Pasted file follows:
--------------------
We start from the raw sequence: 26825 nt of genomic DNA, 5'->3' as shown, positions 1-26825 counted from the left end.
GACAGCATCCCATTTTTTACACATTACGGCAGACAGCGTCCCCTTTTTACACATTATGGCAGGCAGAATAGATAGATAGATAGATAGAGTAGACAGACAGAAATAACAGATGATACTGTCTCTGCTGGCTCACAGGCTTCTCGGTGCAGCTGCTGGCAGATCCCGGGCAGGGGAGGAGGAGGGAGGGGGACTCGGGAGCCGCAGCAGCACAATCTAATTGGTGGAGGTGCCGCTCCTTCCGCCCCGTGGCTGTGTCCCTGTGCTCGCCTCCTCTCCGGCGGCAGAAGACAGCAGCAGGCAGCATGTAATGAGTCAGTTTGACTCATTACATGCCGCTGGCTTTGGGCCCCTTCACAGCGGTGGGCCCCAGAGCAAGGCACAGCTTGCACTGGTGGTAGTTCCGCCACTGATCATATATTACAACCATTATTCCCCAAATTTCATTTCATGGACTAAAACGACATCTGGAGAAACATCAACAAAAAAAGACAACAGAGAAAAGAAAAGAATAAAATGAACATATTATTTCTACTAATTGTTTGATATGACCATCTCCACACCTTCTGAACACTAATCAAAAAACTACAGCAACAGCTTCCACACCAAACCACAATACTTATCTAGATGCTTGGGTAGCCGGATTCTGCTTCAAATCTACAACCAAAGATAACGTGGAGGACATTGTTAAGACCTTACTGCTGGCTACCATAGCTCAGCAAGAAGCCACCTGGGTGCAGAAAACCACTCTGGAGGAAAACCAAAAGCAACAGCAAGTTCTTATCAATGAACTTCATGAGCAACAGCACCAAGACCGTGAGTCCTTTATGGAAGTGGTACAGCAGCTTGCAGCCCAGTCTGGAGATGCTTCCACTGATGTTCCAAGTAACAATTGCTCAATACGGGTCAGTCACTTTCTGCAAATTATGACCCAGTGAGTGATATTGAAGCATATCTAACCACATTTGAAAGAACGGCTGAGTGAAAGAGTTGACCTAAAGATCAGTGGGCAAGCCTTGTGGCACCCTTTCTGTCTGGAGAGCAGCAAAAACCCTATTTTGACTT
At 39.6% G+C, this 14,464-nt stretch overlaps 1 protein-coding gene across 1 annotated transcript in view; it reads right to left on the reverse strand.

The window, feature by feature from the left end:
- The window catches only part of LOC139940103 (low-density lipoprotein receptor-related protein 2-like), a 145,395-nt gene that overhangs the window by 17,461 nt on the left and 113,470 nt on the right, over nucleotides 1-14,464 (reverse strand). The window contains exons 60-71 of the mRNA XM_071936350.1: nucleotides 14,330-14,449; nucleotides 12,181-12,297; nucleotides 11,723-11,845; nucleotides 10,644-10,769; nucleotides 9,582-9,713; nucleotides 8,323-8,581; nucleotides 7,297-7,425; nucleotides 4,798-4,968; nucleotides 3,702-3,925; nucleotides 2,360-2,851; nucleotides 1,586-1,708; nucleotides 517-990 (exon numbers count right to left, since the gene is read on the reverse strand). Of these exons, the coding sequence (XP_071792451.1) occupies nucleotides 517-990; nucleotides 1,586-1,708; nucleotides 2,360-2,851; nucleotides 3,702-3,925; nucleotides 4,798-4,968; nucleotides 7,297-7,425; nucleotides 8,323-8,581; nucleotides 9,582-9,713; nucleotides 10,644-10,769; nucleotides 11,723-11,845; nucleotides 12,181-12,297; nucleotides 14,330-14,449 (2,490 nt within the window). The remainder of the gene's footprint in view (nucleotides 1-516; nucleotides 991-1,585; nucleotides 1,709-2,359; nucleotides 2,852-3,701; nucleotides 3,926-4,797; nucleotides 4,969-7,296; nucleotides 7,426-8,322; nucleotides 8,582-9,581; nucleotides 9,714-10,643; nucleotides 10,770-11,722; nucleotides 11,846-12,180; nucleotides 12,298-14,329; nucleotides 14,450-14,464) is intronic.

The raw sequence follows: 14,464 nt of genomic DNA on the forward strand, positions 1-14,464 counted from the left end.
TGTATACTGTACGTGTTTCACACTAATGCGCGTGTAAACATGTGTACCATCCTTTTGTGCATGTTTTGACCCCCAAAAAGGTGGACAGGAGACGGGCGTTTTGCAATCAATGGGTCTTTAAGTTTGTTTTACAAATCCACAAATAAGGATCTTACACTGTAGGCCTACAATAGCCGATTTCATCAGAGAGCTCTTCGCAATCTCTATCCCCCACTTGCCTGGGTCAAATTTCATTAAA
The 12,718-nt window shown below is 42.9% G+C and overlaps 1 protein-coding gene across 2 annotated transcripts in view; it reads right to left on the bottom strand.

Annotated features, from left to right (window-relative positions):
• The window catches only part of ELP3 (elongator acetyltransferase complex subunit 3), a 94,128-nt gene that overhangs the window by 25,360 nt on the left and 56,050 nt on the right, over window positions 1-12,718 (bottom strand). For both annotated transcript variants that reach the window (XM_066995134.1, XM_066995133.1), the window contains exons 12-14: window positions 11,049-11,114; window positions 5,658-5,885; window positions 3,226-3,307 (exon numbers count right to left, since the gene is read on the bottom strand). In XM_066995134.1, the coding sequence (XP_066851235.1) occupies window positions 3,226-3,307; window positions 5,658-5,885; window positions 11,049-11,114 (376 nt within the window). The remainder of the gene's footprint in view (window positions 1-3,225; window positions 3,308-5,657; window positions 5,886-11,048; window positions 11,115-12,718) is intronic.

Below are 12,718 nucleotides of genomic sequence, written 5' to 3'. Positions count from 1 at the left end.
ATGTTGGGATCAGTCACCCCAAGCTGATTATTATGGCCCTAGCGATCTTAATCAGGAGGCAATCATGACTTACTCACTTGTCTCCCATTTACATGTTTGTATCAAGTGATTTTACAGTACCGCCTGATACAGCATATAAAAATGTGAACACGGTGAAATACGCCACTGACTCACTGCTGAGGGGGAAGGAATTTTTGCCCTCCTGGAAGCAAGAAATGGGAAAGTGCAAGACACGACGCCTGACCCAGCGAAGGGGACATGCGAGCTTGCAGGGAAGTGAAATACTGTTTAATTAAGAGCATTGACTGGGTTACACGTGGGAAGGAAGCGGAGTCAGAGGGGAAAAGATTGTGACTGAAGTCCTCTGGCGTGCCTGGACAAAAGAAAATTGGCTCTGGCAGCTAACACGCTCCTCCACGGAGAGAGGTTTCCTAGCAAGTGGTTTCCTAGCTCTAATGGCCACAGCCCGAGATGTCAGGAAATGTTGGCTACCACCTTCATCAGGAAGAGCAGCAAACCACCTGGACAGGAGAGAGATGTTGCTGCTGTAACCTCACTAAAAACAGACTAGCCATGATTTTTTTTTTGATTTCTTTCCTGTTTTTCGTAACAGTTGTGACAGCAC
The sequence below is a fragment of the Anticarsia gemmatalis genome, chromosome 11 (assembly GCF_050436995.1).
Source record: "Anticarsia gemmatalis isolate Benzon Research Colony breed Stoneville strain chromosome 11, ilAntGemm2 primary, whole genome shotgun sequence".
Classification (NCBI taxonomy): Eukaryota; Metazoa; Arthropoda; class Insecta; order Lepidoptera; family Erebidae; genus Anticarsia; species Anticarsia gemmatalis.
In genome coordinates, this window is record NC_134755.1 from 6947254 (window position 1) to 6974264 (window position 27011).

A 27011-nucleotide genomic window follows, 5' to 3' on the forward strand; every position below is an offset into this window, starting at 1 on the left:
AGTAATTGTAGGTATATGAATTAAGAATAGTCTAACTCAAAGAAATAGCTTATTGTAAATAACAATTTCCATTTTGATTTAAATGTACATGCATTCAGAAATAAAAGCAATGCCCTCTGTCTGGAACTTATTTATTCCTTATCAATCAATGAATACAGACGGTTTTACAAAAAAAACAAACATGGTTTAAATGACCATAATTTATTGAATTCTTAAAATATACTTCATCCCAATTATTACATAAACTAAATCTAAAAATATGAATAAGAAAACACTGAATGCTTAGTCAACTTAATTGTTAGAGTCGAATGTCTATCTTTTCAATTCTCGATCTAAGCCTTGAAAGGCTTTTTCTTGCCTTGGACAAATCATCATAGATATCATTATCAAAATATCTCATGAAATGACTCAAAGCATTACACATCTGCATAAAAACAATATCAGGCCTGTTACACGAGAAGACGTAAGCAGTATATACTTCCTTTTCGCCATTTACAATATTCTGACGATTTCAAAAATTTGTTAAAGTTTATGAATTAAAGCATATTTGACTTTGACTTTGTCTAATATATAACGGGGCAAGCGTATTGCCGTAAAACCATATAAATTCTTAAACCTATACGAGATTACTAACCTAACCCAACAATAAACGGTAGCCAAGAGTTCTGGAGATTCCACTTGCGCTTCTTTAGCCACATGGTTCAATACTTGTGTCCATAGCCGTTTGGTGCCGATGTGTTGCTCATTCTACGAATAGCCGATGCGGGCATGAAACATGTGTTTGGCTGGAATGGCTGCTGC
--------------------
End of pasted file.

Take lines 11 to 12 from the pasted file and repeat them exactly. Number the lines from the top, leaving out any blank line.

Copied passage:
Below are 12,718 nucleotides of genomic sequence, written 5' to 3'. Positions count from 1 at the left end.
ATGTTGGGATCAGTCACCCCAAGCTGATTATTATGGCCCTAGCGATCTTAATCAGGAGGCAATCATGACTTACTCACTTGTCTCCCATTTACATGTTTGTATCAAGTGATTTTACAGTACCGCCTGATACAGCATATAAAAATGTGAACACGGTGAAATACGCCACTGACTCACTGCTGAGGGGGAAGGAATTTTTGCCCTCCTGGAAGCAAGAAATGGGAAAGTGCAAGACACGACGCCTGACCCAGCGAAGGGGACATGCGAGCTTGCAGGGAAGTGAAATACTGTTTAATTAAGAGCATTGACTGGGTTACACGTGGGAAGGAAGCGGAGTCAGAGGGGAAAAGATTGTGACTGAAGTCCTCTGGCGTGCCTGGACAAAAGAAAATTGGCTCTGGCAGCTAACACGCTCCTCCACGGAGAGAGGTTTCCTAGCAAGTGGTTTCCTAGCTCTAATGGCCACAGCCCGAGATGTCAGGAAATGTTGGCTACCACCTTCATCAGGAAGAGCAGCAAACCACCTGGACAGGAGAGAGATGTTGCTGCTGTAACCTCACTAAAAACAGACTAGCCATGATTTTTTTTTTGATTTCTTTCCTGTTTTTCGTAACAGTTGTGACAGCAC